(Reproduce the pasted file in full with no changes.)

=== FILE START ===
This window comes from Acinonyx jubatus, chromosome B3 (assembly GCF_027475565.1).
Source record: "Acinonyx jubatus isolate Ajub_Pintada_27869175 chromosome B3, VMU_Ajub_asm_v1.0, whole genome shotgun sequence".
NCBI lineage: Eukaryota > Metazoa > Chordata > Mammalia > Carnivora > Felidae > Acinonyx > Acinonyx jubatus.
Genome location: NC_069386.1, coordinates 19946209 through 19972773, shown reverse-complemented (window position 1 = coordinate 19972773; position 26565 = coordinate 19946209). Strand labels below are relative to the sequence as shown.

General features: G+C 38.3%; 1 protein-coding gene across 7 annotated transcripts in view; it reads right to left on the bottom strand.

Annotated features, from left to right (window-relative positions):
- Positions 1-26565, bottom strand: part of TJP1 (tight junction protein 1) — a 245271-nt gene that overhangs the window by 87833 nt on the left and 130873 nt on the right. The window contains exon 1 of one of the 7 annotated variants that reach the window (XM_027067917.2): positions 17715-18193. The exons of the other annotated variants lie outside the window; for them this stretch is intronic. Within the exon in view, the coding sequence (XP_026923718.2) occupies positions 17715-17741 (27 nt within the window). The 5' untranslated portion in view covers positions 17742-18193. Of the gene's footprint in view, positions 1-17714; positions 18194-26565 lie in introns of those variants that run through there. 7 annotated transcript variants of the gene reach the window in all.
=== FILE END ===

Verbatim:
This window comes from Acinonyx jubatus, chromosome B3 (assembly GCF_027475565.1).
Source record: "Acinonyx jubatus isolate Ajub_Pintada_27869175 chromosome B3, VMU_Ajub_asm_v1.0, whole genome shotgun sequence".
NCBI lineage: Eukaryota > Metazoa > Chordata > Mammalia > Carnivora > Felidae > Acinonyx > Acinonyx jubatus.
Genome location: NC_069386.1, coordinates 19946209 through 19972773, shown reverse-complemented (window position 1 = coordinate 19972773; position 26565 = coordinate 19946209). Strand labels below are relative to the sequence as shown.

General features: G+C 38.3%; 1 protein-coding gene across 7 annotated transcripts in view; it reads right to left on the bottom strand.

Annotated features, from left to right (window-relative positions):
- Positions 1-26565, bottom strand: part of TJP1 (tight junction protein 1) — a 245271-nt gene that overhangs the window by 87833 nt on the left and 130873 nt on the right. The window contains exon 1 of one of the 7 annotated variants that reach the window (XM_027067917.2): positions 17715-18193. The exons of the other annotated variants lie outside the window; for them this stretch is intronic. Within the exon in view, the coding sequence (XP_026923718.2) occupies positions 17715-17741 (27 nt within the window). The 5' untranslated portion in view covers positions 17742-18193. Of the gene's footprint in view, positions 1-17714; positions 18194-26565 lie in introns of those variants that run through there. 7 annotated transcript variants of the gene reach the window in all.